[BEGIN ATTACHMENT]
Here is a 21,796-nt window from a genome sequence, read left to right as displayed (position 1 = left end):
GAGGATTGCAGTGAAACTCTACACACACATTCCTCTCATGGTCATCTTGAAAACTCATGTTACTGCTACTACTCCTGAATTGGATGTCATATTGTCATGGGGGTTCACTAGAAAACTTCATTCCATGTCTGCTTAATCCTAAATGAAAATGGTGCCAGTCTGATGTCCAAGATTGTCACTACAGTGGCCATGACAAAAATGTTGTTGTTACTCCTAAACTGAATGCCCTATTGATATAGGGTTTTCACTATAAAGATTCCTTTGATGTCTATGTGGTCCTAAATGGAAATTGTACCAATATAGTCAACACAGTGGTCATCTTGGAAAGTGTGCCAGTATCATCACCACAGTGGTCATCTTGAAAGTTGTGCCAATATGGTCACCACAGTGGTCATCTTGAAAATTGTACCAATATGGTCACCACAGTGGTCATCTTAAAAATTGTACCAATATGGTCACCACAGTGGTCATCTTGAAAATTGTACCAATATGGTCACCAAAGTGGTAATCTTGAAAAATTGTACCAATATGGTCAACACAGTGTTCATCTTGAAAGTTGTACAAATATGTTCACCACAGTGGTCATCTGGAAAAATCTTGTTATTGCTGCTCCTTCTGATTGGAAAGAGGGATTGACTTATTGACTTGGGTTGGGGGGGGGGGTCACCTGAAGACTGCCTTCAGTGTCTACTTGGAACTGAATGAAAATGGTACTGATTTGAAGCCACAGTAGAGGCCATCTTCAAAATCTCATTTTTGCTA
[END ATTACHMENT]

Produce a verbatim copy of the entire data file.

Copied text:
Here is a 21,796-nt window from a genome sequence, read left to right as displayed (position 1 = left end):
GAGGATTGCAGTGAAACTCTACACACACATTCCTCTCATGGTCATCTTGAAAACTCATGTTACTGCTACTACTCCTGAATTGGATGTCATATTGTCATGGGGGTTCACTAGAAAACTTCATTCCATGTCTGCTTAATCCTAAATGAAAATGGTGCCAGTCTGATGTCCAAGATTGTCACTACAGTGGCCATGACAAAAATGTTGTTGTTACTCCTAAACTGAATGCCCTATTGATATAGGGTTTTCACTATAAAGATTCCTTTGATGTCTATGTGGTCCTAAATGGAAATTGTACCAATATAGTCAACACAGTGGTCATCTTGGAAAGTGTGCCAGTATCATCACCACAGTGGTCATCTTGAAAGTTGTGCCAATATGGTCACCACAGTGGTCATCTTGAAAATTGTACCAATATGGTCACCACAGTGGTCATCTTAAAAATTGTACCAATATGGTCACCACAGTGGTCATCTTGAAAATTGTACCAATATGGTCACCAAAGTGGTAATCTTGAAAAATTGTACCAATATGGTCAACACAGTGTTCATCTTGAAAGTTGTACAAATATGTTCACCACAGTGGTCATCTGGAAAAATCTTGTTATTGCTGCTCCTTCTGATTGGAAAGAGGGATTGACTTATTGACTTGGGTTGGGGGGGGGGGTCACCTGAAGACTGCCTTCAGTGTCTACTTGGAACTGAATGAAAATGGTACTGATTTGAAGCCACAGTAGAGGCCATCTTCAAAATCTCATTTTTGCTA